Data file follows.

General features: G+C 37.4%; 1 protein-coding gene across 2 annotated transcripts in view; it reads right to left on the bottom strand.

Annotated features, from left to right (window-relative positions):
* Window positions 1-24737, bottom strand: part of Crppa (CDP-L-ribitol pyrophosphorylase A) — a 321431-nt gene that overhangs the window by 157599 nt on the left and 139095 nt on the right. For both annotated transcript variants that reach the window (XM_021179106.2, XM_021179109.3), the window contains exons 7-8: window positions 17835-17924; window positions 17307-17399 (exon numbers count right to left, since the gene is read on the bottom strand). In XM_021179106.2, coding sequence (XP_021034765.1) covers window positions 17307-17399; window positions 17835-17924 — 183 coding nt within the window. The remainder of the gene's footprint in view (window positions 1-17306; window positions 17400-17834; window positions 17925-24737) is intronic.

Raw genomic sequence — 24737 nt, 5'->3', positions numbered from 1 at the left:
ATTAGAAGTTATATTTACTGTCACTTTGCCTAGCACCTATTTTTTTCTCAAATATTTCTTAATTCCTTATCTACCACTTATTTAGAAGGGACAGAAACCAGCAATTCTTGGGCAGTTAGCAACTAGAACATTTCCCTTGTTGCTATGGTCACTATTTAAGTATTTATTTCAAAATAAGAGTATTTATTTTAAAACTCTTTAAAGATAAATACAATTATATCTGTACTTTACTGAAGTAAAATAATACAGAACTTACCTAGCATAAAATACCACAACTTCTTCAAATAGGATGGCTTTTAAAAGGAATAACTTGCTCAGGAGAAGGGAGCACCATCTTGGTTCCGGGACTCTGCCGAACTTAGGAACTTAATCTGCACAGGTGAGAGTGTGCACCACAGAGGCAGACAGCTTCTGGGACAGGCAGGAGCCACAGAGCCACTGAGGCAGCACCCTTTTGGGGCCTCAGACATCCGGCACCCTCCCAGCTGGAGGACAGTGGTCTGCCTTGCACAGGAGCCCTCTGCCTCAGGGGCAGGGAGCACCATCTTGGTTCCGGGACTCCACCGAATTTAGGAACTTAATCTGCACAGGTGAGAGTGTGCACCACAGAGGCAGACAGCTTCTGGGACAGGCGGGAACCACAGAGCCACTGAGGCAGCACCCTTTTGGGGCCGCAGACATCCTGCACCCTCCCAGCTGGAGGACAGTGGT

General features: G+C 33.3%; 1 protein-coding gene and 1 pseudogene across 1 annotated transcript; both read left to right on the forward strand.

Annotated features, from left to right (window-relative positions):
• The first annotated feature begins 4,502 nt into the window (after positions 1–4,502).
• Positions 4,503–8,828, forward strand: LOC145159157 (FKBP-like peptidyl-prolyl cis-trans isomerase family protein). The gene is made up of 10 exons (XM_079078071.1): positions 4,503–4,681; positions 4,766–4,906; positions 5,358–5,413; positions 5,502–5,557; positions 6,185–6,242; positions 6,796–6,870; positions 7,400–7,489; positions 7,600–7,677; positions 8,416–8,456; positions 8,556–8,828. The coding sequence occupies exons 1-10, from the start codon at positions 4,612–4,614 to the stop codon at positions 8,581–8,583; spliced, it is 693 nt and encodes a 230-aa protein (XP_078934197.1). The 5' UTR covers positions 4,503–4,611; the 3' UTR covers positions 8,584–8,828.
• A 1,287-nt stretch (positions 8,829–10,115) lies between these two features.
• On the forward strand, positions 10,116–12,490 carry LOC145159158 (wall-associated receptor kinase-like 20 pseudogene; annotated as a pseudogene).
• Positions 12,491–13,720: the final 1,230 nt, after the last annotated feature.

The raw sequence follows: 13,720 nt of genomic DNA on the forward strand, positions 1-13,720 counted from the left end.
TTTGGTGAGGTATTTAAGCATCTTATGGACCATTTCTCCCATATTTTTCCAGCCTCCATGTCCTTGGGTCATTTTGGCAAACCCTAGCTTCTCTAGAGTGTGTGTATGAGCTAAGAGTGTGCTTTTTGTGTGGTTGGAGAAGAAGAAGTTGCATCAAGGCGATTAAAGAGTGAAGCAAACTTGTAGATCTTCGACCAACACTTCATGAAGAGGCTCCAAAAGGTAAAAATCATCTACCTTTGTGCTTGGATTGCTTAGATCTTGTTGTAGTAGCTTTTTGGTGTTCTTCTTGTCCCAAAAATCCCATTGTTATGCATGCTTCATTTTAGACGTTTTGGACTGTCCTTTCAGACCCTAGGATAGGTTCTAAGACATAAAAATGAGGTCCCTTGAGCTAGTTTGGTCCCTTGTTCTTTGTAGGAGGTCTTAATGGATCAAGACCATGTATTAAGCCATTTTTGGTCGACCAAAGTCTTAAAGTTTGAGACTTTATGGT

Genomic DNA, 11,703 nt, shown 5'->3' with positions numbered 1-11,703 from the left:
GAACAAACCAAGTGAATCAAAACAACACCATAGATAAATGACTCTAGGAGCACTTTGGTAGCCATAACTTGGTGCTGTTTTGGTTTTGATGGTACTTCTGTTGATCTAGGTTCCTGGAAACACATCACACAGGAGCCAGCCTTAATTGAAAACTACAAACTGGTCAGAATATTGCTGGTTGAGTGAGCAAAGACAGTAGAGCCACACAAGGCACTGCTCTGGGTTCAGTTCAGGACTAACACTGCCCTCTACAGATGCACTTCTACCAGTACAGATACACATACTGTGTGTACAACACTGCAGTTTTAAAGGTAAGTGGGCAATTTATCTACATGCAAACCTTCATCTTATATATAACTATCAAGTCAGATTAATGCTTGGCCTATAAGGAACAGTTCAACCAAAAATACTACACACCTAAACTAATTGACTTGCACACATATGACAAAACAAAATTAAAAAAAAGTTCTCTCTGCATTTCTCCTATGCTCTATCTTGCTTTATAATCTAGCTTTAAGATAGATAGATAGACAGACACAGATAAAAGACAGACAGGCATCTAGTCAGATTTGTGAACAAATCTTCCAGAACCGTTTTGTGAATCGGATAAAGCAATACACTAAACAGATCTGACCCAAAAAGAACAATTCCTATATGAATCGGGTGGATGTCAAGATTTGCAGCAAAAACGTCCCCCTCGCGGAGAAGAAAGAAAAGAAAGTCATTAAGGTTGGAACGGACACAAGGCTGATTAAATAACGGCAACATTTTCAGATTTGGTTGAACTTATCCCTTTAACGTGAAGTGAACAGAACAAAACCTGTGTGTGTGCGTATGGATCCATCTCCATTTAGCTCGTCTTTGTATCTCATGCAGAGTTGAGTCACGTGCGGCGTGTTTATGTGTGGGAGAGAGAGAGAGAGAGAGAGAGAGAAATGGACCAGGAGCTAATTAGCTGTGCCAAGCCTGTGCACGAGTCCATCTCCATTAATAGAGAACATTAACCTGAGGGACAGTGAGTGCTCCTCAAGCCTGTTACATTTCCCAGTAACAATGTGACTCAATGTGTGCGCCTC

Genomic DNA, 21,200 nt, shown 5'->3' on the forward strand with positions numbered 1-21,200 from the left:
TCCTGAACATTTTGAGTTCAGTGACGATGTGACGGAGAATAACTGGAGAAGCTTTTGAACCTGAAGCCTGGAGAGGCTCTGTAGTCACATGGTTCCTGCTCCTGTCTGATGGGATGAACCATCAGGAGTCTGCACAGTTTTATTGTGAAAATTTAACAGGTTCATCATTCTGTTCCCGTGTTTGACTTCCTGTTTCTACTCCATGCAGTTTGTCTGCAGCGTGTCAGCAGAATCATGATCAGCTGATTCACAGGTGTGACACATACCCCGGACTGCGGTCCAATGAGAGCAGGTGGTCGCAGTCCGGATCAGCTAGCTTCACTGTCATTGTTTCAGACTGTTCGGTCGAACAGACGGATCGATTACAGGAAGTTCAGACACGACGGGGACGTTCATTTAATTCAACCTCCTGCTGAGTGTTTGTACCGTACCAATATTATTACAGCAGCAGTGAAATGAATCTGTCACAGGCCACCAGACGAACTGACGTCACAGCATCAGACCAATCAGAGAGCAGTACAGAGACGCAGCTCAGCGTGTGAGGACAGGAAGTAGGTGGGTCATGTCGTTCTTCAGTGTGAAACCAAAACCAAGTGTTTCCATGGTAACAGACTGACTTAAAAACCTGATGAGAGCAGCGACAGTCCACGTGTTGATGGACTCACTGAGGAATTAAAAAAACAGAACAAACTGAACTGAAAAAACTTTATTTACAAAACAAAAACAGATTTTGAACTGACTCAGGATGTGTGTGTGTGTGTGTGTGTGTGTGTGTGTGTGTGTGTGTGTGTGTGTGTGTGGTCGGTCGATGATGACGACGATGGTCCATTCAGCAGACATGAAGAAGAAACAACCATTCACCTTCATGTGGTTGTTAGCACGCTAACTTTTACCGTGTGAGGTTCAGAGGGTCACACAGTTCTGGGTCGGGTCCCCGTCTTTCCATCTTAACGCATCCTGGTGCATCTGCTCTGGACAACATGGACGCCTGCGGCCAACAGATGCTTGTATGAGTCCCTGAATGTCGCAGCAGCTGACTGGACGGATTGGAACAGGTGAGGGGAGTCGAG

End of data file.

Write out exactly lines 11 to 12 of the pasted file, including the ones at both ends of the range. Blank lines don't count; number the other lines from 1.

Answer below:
• On the forward strand, positions 10,116–12,490 carry LOC145159158 (wall-associated receptor kinase-like 20 pseudogene; annotated as a pseudogene).
• Positions 12,491–13,720: the final 1,230 nt, after the last annotated feature.